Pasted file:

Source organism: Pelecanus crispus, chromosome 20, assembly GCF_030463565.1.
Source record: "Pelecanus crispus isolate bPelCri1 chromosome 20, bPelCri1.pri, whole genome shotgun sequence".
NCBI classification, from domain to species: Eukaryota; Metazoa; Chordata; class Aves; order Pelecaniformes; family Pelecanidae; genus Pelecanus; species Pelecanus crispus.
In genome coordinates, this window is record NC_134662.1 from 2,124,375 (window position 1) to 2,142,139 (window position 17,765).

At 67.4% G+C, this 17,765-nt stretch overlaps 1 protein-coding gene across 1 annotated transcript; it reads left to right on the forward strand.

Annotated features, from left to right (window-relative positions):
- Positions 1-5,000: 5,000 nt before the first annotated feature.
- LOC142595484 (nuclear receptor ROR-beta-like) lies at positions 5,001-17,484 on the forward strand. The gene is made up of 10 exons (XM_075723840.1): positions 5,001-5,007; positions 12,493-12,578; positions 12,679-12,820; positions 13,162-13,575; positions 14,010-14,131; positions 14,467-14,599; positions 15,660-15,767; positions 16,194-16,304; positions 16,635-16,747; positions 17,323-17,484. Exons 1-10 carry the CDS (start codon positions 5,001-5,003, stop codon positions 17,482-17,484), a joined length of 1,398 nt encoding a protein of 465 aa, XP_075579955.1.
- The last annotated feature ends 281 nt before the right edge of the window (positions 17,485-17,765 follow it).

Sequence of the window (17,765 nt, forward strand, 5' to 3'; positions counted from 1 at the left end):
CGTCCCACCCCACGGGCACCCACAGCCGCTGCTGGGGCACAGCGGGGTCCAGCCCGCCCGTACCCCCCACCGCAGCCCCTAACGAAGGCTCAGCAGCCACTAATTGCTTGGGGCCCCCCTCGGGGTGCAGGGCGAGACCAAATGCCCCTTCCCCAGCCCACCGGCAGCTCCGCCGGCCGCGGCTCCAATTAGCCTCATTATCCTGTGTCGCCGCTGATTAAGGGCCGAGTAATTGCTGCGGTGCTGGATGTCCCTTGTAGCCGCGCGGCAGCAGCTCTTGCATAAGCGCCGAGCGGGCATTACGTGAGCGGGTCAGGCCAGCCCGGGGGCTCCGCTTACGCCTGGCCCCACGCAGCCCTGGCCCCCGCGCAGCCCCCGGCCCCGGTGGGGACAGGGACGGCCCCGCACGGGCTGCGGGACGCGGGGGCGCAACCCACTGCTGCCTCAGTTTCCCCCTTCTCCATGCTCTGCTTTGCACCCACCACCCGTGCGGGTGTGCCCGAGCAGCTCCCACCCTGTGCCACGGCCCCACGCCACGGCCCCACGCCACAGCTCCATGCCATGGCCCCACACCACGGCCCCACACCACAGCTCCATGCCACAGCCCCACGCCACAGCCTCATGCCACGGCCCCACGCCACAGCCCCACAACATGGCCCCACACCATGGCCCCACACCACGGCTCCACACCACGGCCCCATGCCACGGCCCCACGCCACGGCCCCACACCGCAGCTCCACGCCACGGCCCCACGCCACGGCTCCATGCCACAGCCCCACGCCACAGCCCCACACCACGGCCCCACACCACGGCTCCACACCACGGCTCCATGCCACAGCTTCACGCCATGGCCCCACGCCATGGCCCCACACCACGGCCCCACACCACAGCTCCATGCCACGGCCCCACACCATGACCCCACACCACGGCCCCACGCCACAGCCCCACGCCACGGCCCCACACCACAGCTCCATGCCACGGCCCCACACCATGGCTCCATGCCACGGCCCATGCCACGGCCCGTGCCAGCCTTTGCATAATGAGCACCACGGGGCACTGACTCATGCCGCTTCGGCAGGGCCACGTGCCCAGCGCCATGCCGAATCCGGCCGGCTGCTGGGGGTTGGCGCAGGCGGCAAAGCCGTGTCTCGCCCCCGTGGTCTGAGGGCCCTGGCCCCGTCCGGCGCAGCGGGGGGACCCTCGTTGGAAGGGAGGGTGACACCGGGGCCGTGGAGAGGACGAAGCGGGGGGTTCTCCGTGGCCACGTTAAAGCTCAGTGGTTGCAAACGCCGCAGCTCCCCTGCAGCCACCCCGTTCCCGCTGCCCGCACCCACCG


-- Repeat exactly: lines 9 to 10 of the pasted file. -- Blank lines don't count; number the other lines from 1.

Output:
- The last annotated feature ends 281 nt before the right edge of the window (positions 17,485-17,765 follow it).

Sequence of the window (17,765 nt, forward strand, 5' to 3'; positions counted from 1 at the left end):